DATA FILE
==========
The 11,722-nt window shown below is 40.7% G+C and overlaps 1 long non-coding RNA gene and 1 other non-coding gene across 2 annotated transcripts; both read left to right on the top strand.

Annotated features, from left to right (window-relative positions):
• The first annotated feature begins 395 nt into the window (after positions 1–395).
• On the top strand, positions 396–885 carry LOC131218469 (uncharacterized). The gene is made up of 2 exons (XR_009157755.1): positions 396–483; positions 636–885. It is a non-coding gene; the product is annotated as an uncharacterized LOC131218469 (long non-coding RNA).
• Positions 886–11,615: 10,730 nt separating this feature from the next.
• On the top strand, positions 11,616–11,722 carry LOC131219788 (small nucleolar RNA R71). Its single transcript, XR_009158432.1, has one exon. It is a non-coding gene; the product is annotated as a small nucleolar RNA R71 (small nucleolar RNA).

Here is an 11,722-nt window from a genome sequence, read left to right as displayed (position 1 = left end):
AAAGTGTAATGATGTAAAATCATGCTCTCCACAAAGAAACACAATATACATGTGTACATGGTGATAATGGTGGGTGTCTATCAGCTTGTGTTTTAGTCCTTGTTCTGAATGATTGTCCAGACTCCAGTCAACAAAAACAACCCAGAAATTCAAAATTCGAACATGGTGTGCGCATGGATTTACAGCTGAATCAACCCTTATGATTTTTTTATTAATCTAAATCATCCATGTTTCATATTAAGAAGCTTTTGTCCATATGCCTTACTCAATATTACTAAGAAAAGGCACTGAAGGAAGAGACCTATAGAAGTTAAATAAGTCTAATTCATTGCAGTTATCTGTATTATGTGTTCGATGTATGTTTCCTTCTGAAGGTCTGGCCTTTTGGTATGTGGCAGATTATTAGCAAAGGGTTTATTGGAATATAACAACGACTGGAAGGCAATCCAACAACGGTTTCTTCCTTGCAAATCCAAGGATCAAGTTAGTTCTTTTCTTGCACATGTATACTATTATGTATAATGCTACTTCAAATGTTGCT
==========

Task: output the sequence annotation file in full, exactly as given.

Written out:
The 11,722-nt window shown below is 40.7% G+C and overlaps 1 long non-coding RNA gene and 1 other non-coding gene across 2 annotated transcripts; both read left to right on the top strand.

Annotated features, from left to right (window-relative positions):
• The first annotated feature begins 395 nt into the window (after positions 1–395).
• On the top strand, positions 396–885 carry LOC131218469 (uncharacterized). The gene is made up of 2 exons (XR_009157755.1): positions 396–483; positions 636–885. It is a non-coding gene; the product is annotated as an uncharacterized LOC131218469 (long non-coding RNA).
• Positions 886–11,615: 10,730 nt separating this feature from the next.
• On the top strand, positions 11,616–11,722 carry LOC131219788 (small nucleolar RNA R71). Its single transcript, XR_009158432.1, has one exon. It is a non-coding gene; the product is annotated as a small nucleolar RNA R71 (small nucleolar RNA).

Here is an 11,722-nt window from a genome sequence, read left to right as displayed (position 1 = left end):
AAAGTGTAATGATGTAAAATCATGCTCTCCACAAAGAAACACAATATACATGTGTACATGGTGATAATGGTGGGTGTCTATCAGCTTGTGTTTTAGTCCTTGTTCTGAATGATTGTCCAGACTCCAGTCAACAAAAACAACCCAGAAATTCAAAATTCGAACATGGTGTGCGCATGGATTTACAGCTGAATCAACCCTTATGATTTTTTTATTAATCTAAATCATCCATGTTTCATATTAAGAAGCTTTTGTCCATATGCCTTACTCAATATTACTAAGAAAAGGCACTGAAGGAAGAGACCTATAGAAGTTAAATAAGTCTAATTCATTGCAGTTATCTGTATTATGTGTTCGATGTATGTTTCCTTCTGAAGGTCTGGCCTTTTGGTATGTGGCAGATTATTAGCAAAGGGTTTATTGGAATATAACAACGACTGGAAGGCAATCCAACAACGGTTTCTTCCTTGCAAATCCAAGGATCAAGTTAGTTCTTTTCTTGCACATGTATACTATTATGTATAATGCTACTTCAAATGTTGCT